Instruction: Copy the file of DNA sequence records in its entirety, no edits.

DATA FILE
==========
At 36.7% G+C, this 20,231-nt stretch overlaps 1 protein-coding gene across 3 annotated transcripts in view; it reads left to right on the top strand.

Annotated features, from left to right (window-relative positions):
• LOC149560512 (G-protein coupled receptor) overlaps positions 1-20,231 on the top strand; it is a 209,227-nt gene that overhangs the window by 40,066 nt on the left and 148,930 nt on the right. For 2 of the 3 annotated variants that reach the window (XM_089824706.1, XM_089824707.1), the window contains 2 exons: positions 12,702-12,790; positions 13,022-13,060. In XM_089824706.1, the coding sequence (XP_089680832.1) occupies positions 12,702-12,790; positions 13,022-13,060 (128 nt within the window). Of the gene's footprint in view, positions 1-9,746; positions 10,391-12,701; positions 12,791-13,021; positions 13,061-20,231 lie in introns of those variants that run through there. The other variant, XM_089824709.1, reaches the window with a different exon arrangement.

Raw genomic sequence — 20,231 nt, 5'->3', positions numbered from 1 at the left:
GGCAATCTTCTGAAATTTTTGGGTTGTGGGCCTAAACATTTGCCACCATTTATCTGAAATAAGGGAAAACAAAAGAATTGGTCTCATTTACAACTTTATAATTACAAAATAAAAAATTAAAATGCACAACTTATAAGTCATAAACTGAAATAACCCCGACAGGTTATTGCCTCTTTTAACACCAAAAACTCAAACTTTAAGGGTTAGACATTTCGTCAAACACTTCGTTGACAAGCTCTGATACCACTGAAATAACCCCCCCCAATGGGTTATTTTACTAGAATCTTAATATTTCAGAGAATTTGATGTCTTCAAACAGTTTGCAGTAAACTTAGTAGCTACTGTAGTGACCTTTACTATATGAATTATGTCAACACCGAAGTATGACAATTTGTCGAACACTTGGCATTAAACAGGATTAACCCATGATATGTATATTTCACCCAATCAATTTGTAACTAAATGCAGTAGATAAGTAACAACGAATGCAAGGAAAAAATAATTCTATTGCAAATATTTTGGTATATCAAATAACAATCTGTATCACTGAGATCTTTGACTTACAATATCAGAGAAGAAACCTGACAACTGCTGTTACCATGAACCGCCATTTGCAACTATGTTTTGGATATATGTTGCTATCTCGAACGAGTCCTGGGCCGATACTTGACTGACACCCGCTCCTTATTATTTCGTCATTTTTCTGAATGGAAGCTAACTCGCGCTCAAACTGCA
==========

At 36.7% G+C, this 20,231-nt stretch overlaps 1 protein-coding gene across 3 annotated transcripts in view; it reads left to right on the top strand.

Annotated features, from left to right (window-relative positions):
• LOC149560512 (G-protein coupled receptor) overlaps positions 1-20,231 on the top strand; it is a 209,227-nt gene that overhangs the window by 40,066 nt on the left and 148,930 nt on the right. For 2 of the 3 annotated variants that reach the window (XM_089824706.1, XM_089824707.1), the window contains 2 exons: positions 12,702-12,790; positions 13,022-13,060. In XM_089824706.1, the coding sequence (XP_089680832.1) occupies positions 12,702-12,790; positions 13,022-13,060 (128 nt within the window). Of the gene's footprint in view, positions 1-9,746; positions 10,391-12,701; positions 12,791-13,021; positions 13,061-20,231 lie in introns of those variants that run through there. The other variant, XM_089824709.1, reaches the window with a different exon arrangement.

Raw genomic sequence — 20,231 nt, 5'->3', positions numbered from 1 at the left:
GGCAATCTTCTGAAATTTTTGGGTTGTGGGCCTAAACATTTGCCACCATTTATCTGAAATAAGGGAAAACAAAAGAATTGGTCTCATTTACAACTTTATAATTACAAAATAAAAAATTAAAATGCACAACTTATAAGTCATAAACTGAAATAACCCCGACAGGTTATTGCCTCTTTTAACACCAAAAACTCAAACTTTAAGGGTTAGACATTTCGTCAAACACTTCGTTGACAAGCTCTGATACCACTGAAATAACCCCCCCCAATGGGTTATTTTACTAGAATCTTAATATTTCAGAGAATTTGATGTCTTCAAACAGTTTGCAGTAAACTTAGTAGCTACTGTAGTGACCTTTACTATATGAATTATGTCAACACCGAAGTATGACAATTTGTCGAACACTTGGCATTAAACAGGATTAACCCATGATATGTATATTTCACCCAATCAATTTGTAACTAAATGCAGTAGATAAGTAACAACGAATGCAAGGAAAAAATAATTCTATTGCAAATATTTTGGTATATCAAATAACAATCTGTATCACTGAGATCTTTGACTTACAATATCAGAGAAGAAACCTGACAACTGCTGTTACCATGAACCGCCATTTGCAACTATGTTTTGGATATATGTTGCTATCTCGAACGAGTCCTGGGCCGATACTTGACTGACACCCGCTCCTTATTATTTCGTCATTTTTCTGAATGGAAGCTAACTCGCGCTCAAACTGCA